But more importantly, Britain’s main export is services. It constitutes 79 per cent of the economy, according to the Office of National Statistics. Without access to the single market for services, and without free movement of skilled workers, the financial sector will have a strong incentive to move to the European mainland.

This is Germany’s gain. There is a general consensus that many banks are ready to move if Britain quits the single market, and Frankfurt is an obvious destination.

In an election year, this is welcome news for Merkel. That the British Prime Minister voluntarily gives up the access to the internal market is a boon for the German Chancellor and solves several of her problems. 

May’s acceptance that Britain will not be in the single market shows that no country is able to secure a better deal outside the EU. This will deter other countries from following the UK’s example. 

Moreover, securing a deal that will make Frankfurt the financial centre in Europe will give Merkel a political boost, and will take focus away from other issues such as immigration.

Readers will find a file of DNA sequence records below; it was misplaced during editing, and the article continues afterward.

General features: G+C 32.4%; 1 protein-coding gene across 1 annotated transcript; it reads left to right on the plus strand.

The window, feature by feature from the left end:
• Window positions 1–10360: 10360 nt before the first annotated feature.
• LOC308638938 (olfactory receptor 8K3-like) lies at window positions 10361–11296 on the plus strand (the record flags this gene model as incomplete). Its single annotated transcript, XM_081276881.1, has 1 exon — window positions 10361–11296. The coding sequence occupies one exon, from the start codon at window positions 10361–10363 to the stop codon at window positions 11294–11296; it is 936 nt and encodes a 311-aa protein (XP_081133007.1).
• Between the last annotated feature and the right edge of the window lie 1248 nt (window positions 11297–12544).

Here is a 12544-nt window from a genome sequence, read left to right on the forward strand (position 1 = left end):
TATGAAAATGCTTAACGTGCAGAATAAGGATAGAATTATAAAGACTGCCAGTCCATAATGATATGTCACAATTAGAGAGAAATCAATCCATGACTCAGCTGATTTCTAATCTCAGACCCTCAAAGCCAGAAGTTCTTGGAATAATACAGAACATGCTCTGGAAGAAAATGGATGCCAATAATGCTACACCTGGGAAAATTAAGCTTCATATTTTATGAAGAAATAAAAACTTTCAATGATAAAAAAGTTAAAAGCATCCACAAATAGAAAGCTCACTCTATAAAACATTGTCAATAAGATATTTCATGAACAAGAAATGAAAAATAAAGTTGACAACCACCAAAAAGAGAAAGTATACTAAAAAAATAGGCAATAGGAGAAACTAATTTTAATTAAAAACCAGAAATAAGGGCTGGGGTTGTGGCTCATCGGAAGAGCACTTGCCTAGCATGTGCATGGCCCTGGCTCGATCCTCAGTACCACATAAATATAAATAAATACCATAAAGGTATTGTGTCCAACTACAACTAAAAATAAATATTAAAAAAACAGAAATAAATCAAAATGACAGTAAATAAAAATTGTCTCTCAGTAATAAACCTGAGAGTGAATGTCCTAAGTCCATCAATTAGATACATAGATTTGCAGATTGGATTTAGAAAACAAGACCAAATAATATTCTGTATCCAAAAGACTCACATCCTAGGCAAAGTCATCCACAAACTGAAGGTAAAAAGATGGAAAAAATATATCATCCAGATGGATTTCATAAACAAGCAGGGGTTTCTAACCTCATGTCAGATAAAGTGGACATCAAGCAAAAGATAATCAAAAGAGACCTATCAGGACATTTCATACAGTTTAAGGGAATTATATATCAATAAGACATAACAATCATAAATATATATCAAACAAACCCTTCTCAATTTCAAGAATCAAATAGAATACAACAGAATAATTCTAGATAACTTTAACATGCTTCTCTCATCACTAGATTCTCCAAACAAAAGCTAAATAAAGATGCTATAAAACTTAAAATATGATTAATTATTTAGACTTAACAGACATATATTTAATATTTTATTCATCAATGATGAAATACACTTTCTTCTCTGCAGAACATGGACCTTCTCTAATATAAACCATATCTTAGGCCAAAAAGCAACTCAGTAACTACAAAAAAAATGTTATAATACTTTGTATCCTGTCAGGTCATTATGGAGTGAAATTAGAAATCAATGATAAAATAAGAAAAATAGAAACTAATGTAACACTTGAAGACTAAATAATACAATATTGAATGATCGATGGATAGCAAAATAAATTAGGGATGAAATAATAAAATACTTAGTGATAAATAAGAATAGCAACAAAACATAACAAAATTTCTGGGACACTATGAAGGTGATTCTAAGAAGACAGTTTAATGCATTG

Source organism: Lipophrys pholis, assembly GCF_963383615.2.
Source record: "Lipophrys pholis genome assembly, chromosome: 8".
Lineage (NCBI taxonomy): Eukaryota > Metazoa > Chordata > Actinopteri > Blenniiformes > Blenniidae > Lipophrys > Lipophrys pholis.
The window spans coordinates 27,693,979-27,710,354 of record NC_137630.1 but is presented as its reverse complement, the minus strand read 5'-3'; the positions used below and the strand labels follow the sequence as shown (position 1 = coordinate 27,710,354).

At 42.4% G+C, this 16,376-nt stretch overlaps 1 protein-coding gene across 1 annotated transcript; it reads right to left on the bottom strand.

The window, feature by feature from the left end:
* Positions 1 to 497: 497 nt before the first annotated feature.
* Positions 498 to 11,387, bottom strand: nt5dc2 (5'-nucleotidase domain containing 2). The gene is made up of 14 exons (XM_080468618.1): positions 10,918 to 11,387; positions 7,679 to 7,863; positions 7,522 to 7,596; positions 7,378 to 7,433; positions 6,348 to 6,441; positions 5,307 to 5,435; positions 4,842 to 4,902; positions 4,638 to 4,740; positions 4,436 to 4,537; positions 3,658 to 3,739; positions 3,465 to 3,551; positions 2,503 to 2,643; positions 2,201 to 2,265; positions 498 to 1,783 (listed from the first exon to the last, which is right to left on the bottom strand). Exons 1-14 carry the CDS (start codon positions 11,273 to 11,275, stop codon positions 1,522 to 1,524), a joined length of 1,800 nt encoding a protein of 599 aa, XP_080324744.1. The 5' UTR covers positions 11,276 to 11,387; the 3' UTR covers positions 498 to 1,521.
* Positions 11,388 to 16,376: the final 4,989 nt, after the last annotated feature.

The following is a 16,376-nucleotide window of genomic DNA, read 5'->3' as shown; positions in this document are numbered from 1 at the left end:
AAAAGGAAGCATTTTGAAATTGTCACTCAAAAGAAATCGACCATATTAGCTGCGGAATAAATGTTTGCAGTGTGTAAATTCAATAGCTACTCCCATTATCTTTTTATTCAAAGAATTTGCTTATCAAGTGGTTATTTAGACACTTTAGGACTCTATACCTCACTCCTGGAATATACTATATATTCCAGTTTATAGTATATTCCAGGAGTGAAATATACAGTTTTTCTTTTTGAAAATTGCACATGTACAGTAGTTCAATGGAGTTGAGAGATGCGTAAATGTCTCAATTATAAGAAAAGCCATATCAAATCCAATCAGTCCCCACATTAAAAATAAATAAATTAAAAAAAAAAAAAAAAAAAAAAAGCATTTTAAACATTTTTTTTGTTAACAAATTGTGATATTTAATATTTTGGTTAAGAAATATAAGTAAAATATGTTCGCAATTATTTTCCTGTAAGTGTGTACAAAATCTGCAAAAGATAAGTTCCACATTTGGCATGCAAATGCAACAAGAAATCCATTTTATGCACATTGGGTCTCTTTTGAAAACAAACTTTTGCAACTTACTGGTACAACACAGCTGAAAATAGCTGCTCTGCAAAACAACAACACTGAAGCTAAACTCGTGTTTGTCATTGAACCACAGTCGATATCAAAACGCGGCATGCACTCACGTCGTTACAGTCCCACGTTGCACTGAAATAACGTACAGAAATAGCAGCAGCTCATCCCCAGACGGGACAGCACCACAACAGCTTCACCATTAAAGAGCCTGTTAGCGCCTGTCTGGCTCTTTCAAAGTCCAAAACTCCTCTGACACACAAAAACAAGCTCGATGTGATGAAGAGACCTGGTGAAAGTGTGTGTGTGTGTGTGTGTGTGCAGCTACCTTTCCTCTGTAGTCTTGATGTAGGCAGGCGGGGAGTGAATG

Despite the rise of the far-right Alternative für Deutschland party, the largely proportional electoral system in Germany will all but guarantee that the current coalition government continues after the elections to the Bundestag in September.

Before the referendum in June last year, Brexiteers published a poster with the mildly xenophobic message "Halt ze German advance". By essentially caving in to Merkel’s demands before these have been expressly stated, Mrs May will strengthen Germany at Britain’s expense. 

Perhaps, the German word schadenfreude comes to mind?

Matthew Qvortrup is author of the book Angela Merkel: Europe’s Most Influential Leader published by Duckworth, and professor of applied political science at Coventry University.